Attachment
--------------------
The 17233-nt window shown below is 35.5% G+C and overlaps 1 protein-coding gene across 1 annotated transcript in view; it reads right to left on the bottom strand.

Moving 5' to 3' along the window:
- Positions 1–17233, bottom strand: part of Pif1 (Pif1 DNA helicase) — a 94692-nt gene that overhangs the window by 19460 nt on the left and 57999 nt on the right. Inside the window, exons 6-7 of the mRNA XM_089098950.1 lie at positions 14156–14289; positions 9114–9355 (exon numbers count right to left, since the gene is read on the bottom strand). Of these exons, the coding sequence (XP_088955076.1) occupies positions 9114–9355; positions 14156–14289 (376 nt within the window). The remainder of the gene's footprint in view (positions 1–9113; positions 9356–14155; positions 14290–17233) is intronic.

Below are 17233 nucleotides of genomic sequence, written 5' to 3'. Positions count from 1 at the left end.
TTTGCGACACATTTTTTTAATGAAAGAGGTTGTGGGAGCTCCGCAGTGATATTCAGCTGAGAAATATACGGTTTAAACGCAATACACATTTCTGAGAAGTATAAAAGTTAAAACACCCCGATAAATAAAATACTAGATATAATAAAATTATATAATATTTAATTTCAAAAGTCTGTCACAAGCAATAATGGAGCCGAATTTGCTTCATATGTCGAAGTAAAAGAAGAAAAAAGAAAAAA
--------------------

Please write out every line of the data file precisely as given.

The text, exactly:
The 17233-nt window shown below is 35.5% G+C and overlaps 1 protein-coding gene across 1 annotated transcript in view; it reads right to left on the bottom strand.

Moving 5' to 3' along the window:
- Positions 1–17233, bottom strand: part of Pif1 (Pif1 DNA helicase) — a 94692-nt gene that overhangs the window by 19460 nt on the left and 57999 nt on the right. Inside the window, exons 6-7 of the mRNA XM_089098950.1 lie at positions 14156–14289; positions 9114–9355 (exon numbers count right to left, since the gene is read on the bottom strand). Of these exons, the coding sequence (XP_088955076.1) occupies positions 9114–9355; positions 14156–14289 (376 nt within the window). The remainder of the gene's footprint in view (positions 1–9113; positions 9356–14155; positions 14290–17233) is intronic.

Below are 17233 nucleotides of genomic sequence, written 5' to 3'. Positions count from 1 at the left end.
TTTGCGACACATTTTTTTAATGAAAGAGGTTGTGGGAGCTCCGCAGTGATATTCAGCTGAGAAATATACGGTTTAAACGCAATACACATTTCTGAGAAGTATAAAAGTTAAAACACCCCGATAAATAAAATACTAGATATAATAAAATTATATAATATTTAATTTCAAAAGTCTGTCACAAGCAATAATGGAGCCGAATTTGCTTCATATGTCGAAGTAAAAGAAGAAAAAAGAAAAAA